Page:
“Doc Zone,” the CBC’s investigatory documentary program aired an exposÃ© of Canada’s youth unemployment problem recently.
It identified many serious employment problems that university graduates are facing. In spite of the difficulties that youth and employers face, there are still opportunities that both groups should be taking advantage of. Those who capitalize upon these opportunities and take advantage of the available solutions could find themselves reaping great rewards.
What are the problems that we’re facing?
Canada has a national youth unemployment rate of 15%. Over 60% of graduates also leave school with an average debt of over $27,000. “Canada is [also] the only country in the world without a national body responsible for education.” Furthermore, there is no national database of information to help students determine what labour needs will exist by the time that they graduate. This disjointed approach to education vs. labour requirements produces thousands of surplus graduates each year in areas where new workers are not needed.
For example, Canada produces over 11,000 teachers each year for a job market where barely 4500 jobs open up annually; leaving 6000 graduates unable to find work in their chosen profession. As a result, new teachers either return to school for upgrading (thereby increasing their debt) or end up underemployed or marginally employed in roles as substitute teachers – sometimes for a decade or more.
Traditionally, internships allowed young workers to gain valuable work experience and an offer of employment by the time they were done. Due to increased competition, an estimated 1 million graduates become interns each year but work without pay and are often not hired at the conclusion of their internships. Combined with the recent global recession, high competition and under-employment have created a perfect storm making it impossible for new graduates to pay down debt, buy real estate or start families.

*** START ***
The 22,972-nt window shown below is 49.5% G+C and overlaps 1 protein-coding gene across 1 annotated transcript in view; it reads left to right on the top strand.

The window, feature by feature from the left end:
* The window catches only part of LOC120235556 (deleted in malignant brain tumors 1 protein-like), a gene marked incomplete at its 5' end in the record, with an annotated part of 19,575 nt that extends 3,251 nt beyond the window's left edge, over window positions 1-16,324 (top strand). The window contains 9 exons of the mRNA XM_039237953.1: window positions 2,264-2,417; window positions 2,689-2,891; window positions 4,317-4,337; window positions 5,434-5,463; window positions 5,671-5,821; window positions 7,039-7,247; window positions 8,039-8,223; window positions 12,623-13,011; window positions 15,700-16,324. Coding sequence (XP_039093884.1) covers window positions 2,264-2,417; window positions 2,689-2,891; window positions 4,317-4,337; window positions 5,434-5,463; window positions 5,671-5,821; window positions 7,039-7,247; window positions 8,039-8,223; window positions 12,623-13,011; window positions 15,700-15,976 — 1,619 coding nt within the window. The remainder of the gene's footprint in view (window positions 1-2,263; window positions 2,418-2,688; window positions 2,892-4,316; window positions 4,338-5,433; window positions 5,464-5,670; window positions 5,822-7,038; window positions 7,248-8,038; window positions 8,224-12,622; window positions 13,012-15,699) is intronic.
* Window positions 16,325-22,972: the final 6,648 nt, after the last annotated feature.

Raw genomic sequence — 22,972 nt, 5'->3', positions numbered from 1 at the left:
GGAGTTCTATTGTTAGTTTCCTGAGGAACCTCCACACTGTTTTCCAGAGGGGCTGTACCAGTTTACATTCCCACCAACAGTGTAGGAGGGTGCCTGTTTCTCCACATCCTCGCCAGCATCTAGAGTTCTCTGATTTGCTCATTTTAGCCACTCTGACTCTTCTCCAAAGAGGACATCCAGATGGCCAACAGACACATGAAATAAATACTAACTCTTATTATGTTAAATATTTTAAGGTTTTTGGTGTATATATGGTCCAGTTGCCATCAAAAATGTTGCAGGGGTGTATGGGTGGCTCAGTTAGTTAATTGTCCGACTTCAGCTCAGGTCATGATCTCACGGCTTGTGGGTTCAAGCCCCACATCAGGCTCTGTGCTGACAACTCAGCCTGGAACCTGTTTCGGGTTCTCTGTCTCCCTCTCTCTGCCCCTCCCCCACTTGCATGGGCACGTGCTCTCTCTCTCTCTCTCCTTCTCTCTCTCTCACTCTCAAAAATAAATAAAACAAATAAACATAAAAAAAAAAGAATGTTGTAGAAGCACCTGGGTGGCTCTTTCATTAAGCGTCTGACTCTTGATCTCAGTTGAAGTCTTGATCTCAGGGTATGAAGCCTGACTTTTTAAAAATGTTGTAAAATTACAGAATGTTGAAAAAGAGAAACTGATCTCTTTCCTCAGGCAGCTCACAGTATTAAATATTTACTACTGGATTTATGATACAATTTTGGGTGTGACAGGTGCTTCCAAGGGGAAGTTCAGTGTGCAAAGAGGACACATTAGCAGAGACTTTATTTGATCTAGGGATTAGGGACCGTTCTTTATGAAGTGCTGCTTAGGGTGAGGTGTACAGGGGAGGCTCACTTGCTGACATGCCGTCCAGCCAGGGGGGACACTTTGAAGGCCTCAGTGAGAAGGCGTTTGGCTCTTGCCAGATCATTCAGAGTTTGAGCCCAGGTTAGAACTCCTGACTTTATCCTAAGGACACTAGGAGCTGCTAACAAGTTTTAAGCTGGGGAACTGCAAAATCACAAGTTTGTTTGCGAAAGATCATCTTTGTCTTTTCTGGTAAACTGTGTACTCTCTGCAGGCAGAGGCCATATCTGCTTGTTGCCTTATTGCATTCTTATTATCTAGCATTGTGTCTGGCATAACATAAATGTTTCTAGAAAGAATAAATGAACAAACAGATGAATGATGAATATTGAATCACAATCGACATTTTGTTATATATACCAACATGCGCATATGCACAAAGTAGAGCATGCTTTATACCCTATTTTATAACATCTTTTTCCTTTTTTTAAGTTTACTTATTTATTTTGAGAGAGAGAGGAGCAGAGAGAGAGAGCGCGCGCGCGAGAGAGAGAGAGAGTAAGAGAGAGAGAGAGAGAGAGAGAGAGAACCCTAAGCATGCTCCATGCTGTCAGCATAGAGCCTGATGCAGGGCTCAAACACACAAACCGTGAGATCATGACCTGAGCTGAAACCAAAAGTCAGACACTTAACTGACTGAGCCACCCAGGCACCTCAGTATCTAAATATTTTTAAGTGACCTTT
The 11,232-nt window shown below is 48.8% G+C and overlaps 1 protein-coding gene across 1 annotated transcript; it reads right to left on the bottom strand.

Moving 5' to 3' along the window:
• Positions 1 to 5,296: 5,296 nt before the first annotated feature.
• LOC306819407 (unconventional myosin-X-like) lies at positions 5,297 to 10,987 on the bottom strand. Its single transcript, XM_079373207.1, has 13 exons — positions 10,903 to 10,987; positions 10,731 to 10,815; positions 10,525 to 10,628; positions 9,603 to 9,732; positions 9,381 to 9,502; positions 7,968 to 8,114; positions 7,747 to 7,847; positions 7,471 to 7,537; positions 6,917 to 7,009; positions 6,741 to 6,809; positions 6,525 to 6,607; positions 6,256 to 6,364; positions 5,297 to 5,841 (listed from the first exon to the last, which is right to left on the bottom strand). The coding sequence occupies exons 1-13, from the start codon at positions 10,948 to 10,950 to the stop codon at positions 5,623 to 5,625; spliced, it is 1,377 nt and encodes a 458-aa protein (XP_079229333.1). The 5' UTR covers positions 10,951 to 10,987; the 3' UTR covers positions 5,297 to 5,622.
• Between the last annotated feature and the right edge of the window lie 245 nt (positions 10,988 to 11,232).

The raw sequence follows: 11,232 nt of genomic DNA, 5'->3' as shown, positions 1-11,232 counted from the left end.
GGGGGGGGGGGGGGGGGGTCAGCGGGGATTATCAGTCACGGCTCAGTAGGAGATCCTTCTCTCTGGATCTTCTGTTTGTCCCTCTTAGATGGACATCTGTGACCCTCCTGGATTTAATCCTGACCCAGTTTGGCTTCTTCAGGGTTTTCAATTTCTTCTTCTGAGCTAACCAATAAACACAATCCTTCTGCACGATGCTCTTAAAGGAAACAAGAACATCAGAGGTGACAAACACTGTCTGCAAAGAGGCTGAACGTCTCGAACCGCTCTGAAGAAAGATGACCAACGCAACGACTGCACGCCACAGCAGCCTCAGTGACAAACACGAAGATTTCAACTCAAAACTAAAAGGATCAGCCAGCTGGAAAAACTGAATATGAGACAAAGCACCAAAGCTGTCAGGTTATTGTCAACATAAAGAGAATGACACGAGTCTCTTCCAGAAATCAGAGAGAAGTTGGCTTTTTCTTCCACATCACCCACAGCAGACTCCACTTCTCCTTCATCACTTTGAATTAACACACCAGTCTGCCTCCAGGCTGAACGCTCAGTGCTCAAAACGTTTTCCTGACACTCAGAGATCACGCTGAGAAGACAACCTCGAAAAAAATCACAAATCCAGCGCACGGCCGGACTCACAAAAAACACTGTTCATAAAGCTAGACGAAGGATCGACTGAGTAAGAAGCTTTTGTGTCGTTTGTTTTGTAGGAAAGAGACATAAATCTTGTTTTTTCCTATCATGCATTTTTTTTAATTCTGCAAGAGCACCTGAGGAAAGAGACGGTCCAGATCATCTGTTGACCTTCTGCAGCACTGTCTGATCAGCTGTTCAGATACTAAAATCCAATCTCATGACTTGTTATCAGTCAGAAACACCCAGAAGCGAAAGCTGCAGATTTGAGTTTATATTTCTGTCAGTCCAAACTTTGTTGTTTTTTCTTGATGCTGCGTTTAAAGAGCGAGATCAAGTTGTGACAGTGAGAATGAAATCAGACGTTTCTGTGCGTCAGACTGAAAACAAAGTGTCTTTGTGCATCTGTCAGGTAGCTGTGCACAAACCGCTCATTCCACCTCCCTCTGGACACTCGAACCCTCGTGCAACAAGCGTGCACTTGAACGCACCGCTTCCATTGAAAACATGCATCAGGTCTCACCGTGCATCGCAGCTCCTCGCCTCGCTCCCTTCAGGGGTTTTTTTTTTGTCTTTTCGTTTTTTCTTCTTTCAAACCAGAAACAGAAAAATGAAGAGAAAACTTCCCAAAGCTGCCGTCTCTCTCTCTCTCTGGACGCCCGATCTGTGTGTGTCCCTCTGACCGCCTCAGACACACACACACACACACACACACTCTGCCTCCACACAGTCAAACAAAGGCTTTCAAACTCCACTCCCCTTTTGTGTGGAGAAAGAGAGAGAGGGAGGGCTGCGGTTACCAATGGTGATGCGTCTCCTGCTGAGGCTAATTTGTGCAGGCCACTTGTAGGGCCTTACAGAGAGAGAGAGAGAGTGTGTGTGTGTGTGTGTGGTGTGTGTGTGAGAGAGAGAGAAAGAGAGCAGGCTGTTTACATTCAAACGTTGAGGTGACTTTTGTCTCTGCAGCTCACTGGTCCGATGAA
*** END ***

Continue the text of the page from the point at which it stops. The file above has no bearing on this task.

So what’s the good news for employers?
Employers that are entrepreneurial and who plan strategically are in an excellent position to take advantage of a well educated pool of employees. They are:
• desperate to work,
• will work for lower salaries and,
• are eager to prove themselves if given an opportunity to do so.
Internships offer employers the opportunity to capitalize on all of these things. Research shows that employers who hire and train inexperienced workers receive several benefits from doing so.
1. New graduates can be hired for lower wages than more experienced workers demand.
2. New graduates can be trained to meet an employer’s unique requirements.
3. Interns who are hired in this way demonstrate an extraordinarily high rate of loyalty and retention.
4. This, in turn, reduces the costs associated with turnover and attrition.
Unfortunately, few new graduates have the direct experience or real-world skills that employers require. However, there are hundreds of assessment tools that can help Hiring Managers determine accurately which candidates will be:
• the most successful,
• easily trainable,
• fast learners,
• the best fit with the organization,
• and the most productive employees.
Using reliable pre-screening tools to identify the best candidates and their training needs can be a huge benefit to both the employer and the job seeker. Hiring only the best and the brightest by using personality and skills-based assessments helps to ensure mutually beneficial recruitment while increasing the likelihood of success for the candidate, as well as, increased tenure and lower expenses for the employer.
Right now, Canadian employers are in a unique position to save money and get exactly what they want in an employee. Hiring new graduates that can be groomed for the positions that are needed and identifying those most likely to be successful through the use of assessment tools can give employers an edge on the competition.
The entire Doc Zone program may be viewed here: Doc Zone – Generation Jobless